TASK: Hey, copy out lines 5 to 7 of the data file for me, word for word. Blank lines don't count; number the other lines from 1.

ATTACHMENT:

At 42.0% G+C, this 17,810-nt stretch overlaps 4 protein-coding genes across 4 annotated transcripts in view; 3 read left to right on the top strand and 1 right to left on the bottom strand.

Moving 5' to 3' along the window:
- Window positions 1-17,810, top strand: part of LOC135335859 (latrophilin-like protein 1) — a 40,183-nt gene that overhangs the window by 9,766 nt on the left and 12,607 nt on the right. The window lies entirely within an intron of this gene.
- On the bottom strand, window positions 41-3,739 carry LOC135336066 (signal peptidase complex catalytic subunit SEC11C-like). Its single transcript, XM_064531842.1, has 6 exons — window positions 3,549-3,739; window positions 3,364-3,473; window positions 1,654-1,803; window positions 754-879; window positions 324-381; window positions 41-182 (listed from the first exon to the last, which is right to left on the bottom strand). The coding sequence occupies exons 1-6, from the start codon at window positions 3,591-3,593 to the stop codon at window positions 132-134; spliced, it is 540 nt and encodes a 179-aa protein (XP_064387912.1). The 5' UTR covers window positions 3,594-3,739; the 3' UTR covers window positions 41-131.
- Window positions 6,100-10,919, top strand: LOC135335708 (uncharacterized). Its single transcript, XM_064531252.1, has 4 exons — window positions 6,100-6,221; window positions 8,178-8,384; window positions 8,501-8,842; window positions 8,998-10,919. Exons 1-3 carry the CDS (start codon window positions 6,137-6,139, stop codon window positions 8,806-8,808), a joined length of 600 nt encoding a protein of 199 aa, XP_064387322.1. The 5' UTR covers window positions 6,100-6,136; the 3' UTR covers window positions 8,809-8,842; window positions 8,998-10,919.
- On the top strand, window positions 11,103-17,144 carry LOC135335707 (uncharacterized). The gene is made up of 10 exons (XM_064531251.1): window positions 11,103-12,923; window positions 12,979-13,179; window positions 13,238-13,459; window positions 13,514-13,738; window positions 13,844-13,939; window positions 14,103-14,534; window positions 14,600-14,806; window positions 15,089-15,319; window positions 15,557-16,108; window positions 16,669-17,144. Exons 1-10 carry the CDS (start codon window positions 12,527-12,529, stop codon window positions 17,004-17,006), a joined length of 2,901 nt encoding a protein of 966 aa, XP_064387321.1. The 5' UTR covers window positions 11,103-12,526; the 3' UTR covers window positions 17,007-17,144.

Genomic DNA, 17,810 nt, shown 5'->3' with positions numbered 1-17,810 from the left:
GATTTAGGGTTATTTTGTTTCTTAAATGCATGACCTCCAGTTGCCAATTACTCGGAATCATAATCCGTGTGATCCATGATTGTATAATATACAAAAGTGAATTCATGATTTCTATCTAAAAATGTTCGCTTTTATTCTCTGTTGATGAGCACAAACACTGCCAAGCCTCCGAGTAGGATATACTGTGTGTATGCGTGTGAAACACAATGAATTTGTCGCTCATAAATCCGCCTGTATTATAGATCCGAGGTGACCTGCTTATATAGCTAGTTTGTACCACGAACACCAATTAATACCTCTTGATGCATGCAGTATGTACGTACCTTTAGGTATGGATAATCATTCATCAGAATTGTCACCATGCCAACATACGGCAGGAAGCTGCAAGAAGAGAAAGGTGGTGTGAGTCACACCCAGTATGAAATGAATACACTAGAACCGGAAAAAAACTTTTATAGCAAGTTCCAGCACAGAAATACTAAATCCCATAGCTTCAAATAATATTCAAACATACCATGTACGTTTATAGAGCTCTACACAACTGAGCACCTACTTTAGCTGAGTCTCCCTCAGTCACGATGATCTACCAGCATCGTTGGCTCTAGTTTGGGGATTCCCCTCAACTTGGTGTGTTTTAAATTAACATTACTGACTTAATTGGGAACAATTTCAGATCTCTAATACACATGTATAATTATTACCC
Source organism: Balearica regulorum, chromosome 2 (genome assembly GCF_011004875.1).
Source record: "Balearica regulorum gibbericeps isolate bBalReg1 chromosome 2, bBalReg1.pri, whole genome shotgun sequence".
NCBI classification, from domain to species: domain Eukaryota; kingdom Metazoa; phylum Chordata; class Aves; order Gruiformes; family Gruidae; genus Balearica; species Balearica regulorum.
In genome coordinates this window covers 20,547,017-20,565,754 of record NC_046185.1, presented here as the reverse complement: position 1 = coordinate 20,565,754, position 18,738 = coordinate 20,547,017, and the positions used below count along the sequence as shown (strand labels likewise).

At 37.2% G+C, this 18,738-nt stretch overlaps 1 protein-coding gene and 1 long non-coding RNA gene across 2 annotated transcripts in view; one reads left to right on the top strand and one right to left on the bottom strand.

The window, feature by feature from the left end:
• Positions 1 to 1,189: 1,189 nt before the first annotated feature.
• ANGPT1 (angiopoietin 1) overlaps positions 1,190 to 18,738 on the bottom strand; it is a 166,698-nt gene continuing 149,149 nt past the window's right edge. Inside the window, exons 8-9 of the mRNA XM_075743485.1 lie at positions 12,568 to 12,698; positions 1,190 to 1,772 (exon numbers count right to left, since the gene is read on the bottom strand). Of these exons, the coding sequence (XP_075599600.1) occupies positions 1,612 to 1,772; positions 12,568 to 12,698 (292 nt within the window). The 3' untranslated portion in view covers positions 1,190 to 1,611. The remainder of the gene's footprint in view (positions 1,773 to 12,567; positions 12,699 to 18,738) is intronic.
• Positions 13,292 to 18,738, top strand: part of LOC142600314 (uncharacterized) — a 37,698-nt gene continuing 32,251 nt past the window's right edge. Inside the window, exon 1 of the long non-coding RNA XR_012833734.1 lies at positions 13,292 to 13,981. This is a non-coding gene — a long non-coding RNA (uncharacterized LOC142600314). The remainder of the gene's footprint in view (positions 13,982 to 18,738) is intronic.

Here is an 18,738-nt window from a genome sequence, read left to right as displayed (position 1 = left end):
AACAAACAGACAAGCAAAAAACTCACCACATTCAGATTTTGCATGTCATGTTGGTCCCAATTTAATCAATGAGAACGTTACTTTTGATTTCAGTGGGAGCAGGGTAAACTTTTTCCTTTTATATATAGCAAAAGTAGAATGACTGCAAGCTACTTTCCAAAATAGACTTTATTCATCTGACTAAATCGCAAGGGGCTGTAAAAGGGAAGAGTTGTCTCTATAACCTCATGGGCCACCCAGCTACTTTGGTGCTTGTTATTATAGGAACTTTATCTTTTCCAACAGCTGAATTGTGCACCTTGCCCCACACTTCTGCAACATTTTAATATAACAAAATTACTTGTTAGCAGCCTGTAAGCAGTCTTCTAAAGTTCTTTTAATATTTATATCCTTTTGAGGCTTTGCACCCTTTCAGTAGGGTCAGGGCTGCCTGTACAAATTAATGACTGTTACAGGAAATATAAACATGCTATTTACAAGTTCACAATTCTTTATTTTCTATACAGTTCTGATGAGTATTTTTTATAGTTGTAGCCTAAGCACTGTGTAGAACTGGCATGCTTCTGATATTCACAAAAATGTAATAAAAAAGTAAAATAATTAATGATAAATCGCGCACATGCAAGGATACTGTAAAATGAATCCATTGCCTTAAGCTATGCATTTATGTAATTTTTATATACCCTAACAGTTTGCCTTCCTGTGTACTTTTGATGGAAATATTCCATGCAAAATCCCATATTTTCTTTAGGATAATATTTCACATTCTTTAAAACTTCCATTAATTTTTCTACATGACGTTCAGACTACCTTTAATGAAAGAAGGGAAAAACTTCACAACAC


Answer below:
- Window positions 6,100-10,919, top strand: LOC135335708 (uncharacterized). Its single transcript, XM_064531252.1, has 4 exons — window positions 6,100-6,221; window positions 8,178-8,384; window positions 8,501-8,842; window positions 8,998-10,919. Exons 1-3 carry the CDS (start codon window positions 6,137-6,139, stop codon window positions 8,806-8,808), a joined length of 600 nt encoding a protein of 199 aa, XP_064387322.1. The 5' UTR covers window positions 6,100-6,136; the 3' UTR covers window positions 8,809-8,842; window positions 8,998-10,919.
- On the top strand, window positions 11,103-17,144 carry LOC135335707 (uncharacterized). The gene is made up of 10 exons (XM_064531251.1): window positions 11,103-12,923; window positions 12,979-13,179; window positions 13,238-13,459; window positions 13,514-13,738; window positions 13,844-13,939; window positions 14,103-14,534; window positions 14,600-14,806; window positions 15,089-15,319; window positions 15,557-16,108; window positions 16,669-17,144. Exons 1-10 carry the CDS (start codon window positions 12,527-12,529, stop codon window positions 17,004-17,006), a joined length of 2,901 nt encoding a protein of 966 aa, XP_064387321.1. The 5' UTR covers window positions 11,103-12,526; the 3' UTR covers window positions 17,007-17,144.

Genomic DNA, 17,810 nt, shown 5'->3' with positions numbered 1-17,810 from the left: